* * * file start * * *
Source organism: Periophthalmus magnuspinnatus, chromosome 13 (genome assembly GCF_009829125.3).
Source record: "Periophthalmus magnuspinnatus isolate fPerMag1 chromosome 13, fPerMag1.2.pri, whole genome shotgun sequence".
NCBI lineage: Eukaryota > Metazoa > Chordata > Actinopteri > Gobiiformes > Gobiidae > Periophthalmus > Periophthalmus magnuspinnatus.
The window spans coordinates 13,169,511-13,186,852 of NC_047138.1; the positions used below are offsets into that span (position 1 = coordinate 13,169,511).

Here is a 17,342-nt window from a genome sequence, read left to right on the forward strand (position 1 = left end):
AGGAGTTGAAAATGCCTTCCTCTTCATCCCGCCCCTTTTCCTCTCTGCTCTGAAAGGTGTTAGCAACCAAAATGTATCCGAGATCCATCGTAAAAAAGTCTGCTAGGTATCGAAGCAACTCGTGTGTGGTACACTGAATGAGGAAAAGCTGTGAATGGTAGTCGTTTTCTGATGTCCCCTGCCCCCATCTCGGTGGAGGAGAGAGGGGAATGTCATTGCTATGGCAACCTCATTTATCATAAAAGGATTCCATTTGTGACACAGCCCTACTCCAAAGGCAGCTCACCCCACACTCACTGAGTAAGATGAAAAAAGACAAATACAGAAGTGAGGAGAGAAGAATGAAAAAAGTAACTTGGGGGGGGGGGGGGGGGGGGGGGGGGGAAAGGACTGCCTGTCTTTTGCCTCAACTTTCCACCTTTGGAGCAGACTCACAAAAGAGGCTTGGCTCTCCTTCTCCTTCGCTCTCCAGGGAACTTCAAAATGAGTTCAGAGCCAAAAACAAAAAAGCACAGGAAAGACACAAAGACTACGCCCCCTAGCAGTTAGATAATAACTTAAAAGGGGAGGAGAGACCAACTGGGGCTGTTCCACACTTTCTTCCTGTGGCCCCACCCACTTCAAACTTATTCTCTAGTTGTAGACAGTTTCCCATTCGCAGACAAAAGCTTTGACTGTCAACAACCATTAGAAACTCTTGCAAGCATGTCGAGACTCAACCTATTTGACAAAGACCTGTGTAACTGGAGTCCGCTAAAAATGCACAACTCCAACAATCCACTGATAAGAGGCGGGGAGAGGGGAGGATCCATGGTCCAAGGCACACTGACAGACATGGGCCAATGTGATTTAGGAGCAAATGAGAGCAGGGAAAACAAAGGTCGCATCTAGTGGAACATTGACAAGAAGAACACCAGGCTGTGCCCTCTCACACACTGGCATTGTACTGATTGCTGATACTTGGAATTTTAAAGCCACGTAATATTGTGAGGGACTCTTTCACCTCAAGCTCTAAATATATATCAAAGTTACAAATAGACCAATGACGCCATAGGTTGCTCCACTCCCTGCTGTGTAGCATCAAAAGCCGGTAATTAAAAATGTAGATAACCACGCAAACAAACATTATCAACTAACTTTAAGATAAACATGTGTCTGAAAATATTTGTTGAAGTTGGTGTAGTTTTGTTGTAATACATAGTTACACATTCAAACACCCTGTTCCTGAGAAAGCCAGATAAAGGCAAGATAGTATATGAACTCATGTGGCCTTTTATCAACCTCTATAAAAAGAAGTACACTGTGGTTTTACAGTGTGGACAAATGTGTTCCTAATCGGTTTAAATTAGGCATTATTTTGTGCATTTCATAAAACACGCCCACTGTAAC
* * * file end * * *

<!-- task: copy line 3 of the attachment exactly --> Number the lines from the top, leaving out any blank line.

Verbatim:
NCBI lineage: Eukaryota > Metazoa > Chordata > Actinopteri > Gobiiformes > Gobiidae > Periophthalmus > Periophthalmus magnuspinnatus.